where R- j and R 2 represent protein entities which are the same or different, either within the same polypeptide or in two polypeptides, Enz is a protein disulfide redox agent in the oxidised state, and Enz recj is a protein disulfide redox agent in the reduced state. EC 5.3.4.1 (Enzyme Nomemclature, Academic Press, Inc., 25 1992) refers to an enzyme capable of catalysing the rearrangement of -S-S-

bonds in proteins and EC 1 .6.4.4 and EC 1 .8.4.2 is an example of enzymes catalysing the reaction with NAD(P)H and glutathione as a mediator, respectively.

This type of activity has in the past been designated as e.g. protein disulfide isomerase, protein disulfide oxidase, protein sulfhydryl oxidase, protein disulfide 5 reductase, sulfhydryl isomerase, disulfide isomerase, protein disulfide transhy- drogenase, protein disulfide oxidoreductase and sulfhydryl oxidase.

The uses of such enzymes have all been connected with reduction of protein disulfide linkages to free protein sulhydryl groups and/or the oxidation of protein sylfhydryl groups to protein disulfide linkages, and/or the rearrangement of 10 disulfide linkages in the same or between different polypeptides, and sometimes with both these processes in sequence.

The protein disulfide redox agents of this invention can be divided into four main groups of enzymes, thioredoxin type (TRX), protein disulfide isomerase type (PDI), disulfide Bond Formation protein type (DsbA) and protein engineered derivatives, 15 chemical modifications and hybrids of TRX and/or PDI and/or DsbA (ENG, sometimes also designated variants or muteins of TRX, PDI or DsbA).

TRX is a 1 2-kDa protein having a redox-active disulfide/dithiol and catalysing thiol-disulfide exchange reactions (Edman et al., Nature 31 7:267-270, 1 985; Holmgren, Annu. Rev. Biochem. 54:237-271 , 1 985; Holmgren, J. Biol. Chem. 20 264: 13963-13966, 1989).

PDI consists of two subunits, each consisting of two domains which are homologous to TRX.

DsbA is a 21 -kDa protein known to be capable of reducing disulfide bonds of insulin and activity common to disulfide oxidoreductases (Bardwell et al., Cell, 25 Vol. 67, 581 -589, 1 991 ).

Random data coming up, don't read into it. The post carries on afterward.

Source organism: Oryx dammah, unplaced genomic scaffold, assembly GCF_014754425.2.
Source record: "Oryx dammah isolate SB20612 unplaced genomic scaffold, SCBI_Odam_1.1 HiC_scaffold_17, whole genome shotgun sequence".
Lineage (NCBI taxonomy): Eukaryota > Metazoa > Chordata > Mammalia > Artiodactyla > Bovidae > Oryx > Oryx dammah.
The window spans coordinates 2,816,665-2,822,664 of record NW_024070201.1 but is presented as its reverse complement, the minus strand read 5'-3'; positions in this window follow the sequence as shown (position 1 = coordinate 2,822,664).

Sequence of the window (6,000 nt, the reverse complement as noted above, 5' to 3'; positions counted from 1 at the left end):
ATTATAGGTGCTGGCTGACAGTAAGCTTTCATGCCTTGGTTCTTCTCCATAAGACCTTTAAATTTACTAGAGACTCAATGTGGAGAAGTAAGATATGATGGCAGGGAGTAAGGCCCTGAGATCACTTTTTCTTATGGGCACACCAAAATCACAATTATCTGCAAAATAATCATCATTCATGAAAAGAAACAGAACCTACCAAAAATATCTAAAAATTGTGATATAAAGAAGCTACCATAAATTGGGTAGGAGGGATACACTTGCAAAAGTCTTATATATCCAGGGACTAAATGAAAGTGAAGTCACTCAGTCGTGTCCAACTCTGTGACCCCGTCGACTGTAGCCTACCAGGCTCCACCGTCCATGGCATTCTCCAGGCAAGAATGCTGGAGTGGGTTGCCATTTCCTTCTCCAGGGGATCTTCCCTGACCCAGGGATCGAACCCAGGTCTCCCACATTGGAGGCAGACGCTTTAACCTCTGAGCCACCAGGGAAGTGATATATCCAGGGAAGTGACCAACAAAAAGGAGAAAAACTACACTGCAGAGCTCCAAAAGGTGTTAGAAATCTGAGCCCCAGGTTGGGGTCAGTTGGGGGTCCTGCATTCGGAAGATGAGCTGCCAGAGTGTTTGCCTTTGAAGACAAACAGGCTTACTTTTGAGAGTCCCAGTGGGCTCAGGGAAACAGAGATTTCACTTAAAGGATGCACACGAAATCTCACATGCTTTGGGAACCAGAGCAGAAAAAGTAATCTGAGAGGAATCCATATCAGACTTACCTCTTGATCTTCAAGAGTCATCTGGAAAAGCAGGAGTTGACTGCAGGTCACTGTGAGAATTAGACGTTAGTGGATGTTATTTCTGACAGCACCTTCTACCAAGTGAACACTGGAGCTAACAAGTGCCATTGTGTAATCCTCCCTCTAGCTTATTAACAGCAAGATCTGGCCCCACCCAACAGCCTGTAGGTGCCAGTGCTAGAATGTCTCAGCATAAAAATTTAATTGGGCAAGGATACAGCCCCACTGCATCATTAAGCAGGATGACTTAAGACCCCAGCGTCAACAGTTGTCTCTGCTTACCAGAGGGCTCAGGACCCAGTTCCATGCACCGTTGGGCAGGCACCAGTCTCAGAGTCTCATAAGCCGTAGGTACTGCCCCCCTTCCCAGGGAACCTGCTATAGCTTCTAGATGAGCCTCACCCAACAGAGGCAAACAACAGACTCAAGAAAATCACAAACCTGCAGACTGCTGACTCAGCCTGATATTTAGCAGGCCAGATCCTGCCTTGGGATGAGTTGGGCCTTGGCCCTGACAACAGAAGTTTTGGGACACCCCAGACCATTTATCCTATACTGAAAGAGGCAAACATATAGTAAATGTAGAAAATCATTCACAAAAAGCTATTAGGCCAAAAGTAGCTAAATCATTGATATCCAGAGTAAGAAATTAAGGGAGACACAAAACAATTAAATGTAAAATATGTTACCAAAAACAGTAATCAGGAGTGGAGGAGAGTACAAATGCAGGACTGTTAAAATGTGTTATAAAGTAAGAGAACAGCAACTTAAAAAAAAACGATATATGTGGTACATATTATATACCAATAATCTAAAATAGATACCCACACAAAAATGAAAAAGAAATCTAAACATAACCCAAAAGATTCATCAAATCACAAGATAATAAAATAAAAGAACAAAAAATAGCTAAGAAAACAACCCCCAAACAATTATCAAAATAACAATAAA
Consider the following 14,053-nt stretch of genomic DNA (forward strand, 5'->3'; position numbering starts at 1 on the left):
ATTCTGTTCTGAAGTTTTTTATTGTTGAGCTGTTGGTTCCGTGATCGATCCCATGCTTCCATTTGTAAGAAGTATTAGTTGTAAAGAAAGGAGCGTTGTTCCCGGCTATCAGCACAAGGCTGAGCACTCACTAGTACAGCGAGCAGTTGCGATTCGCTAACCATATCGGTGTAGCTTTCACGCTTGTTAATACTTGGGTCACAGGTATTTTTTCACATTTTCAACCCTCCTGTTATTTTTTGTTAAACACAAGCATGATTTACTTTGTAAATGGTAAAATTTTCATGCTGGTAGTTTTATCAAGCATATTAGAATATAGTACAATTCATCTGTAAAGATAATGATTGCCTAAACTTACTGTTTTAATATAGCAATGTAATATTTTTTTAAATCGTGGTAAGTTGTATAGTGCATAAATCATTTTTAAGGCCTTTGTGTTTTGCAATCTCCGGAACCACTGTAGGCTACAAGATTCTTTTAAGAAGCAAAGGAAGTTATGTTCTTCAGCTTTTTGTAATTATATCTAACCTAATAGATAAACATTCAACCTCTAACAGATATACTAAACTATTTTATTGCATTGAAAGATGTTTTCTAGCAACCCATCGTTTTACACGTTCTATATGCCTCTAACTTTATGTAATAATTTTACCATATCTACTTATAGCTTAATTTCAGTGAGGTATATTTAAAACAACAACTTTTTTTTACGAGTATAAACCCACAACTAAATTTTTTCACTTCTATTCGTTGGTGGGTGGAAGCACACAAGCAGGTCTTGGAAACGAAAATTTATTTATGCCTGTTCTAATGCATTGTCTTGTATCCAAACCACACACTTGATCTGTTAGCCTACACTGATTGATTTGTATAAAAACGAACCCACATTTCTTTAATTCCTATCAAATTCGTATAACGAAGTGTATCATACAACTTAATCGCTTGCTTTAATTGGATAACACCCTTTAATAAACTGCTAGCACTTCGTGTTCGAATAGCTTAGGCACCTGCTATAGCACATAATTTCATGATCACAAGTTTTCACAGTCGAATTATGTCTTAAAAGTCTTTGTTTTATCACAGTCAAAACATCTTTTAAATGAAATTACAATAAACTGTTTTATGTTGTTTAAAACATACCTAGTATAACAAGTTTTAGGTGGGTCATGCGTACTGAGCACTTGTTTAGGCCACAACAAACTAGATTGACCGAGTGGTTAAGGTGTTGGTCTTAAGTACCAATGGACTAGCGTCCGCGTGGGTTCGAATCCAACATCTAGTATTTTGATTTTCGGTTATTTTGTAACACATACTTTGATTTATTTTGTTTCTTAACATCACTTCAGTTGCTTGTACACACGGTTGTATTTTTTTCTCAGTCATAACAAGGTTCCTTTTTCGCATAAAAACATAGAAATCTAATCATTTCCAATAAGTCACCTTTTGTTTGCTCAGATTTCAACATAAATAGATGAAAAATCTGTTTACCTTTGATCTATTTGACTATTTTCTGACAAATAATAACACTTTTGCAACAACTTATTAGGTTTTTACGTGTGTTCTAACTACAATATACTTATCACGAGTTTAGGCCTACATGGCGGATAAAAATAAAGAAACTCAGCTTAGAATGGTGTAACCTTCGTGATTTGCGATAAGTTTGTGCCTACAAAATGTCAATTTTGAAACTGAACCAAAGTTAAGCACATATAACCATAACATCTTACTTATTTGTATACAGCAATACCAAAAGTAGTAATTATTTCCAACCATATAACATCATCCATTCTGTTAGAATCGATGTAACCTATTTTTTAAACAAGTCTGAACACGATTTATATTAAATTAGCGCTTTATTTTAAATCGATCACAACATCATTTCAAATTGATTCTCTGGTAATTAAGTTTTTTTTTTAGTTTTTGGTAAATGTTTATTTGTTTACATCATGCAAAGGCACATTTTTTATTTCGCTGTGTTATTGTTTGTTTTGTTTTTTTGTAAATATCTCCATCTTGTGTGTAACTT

TRX, dsbA and the two domains in the subunits of PDI generally comprise a sequence which may be represented as below:

R 1 -Cys-X-Y-Cys-R 2 For TrX and PDI, R ' and R 2 are each different amino acid sequences, X generally is Gly, and Y generally is Pro or His, respectively.

TRX from the T^bacteriophage has the sequence:

R<l -Cys-Val-Tyr-Cys-R

DsbA from E. coli has generally the sequence:

R-l -Cys-Pro-His-Cys-R 2

In the context of this invention a protein disulfide redox agent may therefore be defined as an enzyme exhibiting the above sequence, but where X and Y can be any amino acid residue, and catalysing reaction I above.

ENG can be prepared by a variety of methods based on standard recombinant

DNA technology: 1 ) by using site-directed or random mutagenesis to modify the genes encoding

TRX, dsbA or PDI in order to obtain ENG with one or more amino acid changes, such as replacements, insertions, and/or deletions,

2) by inhibiting or otherwise avoiding dimerisation of the subunits of PDI, thus giving rise to PDI monomers, 3) by producing partial monomers of PDI, DsbA or TRX, in which regions of the

NH2- or COOH termini of PDI, DsbA or TRX are lacking,

4) by creating hybrids of PDI, DsbA, TRX and/or ENG,

5) by chemically or enzymatically modifying the products of 1 )-4), and

6) by a combination of any of 1 )-5). ENG preparation by standard recombination DNA technology for TRX and PDI according to 1 ) was described by Lundstrόm et al. (J. Biol. Chem. 267:9047- 9052, 1992) and by a combination of 3) and 5) by Pigiet (WO 8906122).

PDI, DsbA, TRX and ENG can be obtained by purification from 1 ) animal or 2) plant tissues, or from 3) microorganisms, or 4) by expression of recombinant DNA encoding plant, animal, human or microbial PDI, dsbA, TRX or ENG in microorgan¬ isms or other suitable hosts, followed by purification of PDI, DsbA, TRX or ENG 5 from extracts or supernatants of said microorganisms. Preparation of TRX according to 1 ) was described by Luthman and Holmgren (Biochem. 121 :6628- 6633, 1982), according to 2) by Wada and Buchanan (in "Thioredoxins, structure and function" (Gadal, Ed.) Editions du Centre National de la Recherche Scientifi- que), according to 3) by Porque et al. (J. Biol. Chem. 245:2362-2379, 1970) and